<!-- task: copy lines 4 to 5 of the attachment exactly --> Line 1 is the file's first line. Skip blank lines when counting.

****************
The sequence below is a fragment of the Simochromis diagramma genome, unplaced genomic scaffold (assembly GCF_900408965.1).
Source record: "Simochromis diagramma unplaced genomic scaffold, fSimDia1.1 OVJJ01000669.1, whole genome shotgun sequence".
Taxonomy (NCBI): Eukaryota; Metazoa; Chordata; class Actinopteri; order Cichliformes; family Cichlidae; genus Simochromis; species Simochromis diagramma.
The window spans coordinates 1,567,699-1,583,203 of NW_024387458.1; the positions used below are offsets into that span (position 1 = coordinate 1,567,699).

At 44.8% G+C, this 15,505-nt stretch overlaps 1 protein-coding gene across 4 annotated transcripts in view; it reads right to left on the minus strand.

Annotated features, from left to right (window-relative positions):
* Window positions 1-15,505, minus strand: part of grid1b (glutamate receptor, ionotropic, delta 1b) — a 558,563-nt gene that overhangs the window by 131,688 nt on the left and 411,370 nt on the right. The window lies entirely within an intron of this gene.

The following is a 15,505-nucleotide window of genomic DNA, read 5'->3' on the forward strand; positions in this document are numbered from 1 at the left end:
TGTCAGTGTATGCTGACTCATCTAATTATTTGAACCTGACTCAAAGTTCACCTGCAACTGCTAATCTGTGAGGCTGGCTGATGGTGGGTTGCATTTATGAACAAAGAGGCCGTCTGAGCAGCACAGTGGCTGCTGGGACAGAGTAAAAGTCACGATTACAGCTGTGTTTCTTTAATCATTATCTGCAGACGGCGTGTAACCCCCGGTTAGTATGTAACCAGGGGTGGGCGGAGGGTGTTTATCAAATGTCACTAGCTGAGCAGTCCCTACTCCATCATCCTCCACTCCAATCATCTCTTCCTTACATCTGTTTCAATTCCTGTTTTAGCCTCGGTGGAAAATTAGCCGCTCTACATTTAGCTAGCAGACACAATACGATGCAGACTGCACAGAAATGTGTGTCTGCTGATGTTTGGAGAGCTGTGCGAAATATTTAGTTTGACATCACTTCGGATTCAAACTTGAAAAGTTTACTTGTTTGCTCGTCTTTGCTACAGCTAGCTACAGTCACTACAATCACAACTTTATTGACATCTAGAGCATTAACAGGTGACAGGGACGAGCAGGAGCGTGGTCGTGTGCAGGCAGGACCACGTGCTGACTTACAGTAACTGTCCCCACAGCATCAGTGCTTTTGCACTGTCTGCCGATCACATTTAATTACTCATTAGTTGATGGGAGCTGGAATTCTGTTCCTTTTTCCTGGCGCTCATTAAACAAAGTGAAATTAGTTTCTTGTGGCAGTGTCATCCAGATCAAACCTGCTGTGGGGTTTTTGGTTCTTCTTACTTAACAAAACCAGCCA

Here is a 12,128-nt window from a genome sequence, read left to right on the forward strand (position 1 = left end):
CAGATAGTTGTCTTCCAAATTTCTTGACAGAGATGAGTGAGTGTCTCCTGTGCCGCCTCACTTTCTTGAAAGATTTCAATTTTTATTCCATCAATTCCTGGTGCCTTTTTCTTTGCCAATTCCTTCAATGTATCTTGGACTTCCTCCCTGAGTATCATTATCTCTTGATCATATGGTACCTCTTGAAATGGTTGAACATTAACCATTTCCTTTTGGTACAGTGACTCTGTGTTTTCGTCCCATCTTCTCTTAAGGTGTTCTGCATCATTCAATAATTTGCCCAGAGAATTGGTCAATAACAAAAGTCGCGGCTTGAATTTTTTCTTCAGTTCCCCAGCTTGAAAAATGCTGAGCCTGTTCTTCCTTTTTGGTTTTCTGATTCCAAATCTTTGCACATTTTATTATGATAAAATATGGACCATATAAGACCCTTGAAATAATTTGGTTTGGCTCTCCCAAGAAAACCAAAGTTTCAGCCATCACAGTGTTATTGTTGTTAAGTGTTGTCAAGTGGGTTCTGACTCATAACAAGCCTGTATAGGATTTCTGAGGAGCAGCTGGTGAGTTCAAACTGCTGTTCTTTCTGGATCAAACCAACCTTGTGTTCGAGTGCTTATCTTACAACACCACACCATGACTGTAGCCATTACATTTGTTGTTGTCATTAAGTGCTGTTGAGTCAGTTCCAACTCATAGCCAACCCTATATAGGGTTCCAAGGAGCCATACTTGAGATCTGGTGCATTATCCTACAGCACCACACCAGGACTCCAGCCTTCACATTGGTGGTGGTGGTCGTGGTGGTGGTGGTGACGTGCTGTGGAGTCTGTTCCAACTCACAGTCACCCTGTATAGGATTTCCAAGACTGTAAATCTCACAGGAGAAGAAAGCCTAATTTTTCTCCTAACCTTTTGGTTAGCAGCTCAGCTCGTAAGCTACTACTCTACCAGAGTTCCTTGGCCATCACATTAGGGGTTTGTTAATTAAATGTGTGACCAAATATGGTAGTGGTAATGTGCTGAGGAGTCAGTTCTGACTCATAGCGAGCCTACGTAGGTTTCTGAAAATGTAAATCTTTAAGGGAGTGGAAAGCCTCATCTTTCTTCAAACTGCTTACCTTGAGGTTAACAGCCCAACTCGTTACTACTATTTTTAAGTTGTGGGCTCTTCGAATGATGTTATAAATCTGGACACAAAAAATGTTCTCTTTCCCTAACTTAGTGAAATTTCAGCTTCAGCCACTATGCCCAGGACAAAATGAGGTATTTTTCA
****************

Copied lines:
The window spans coordinates 1,567,699-1,583,203 of NW_024387458.1; the positions used below are offsets into that span (position 1 = coordinate 1,567,699).

At 44.8% G+C, this 15,505-nt stretch overlaps 1 protein-coding gene across 4 annotated transcripts in view; it reads right to left on the minus strand.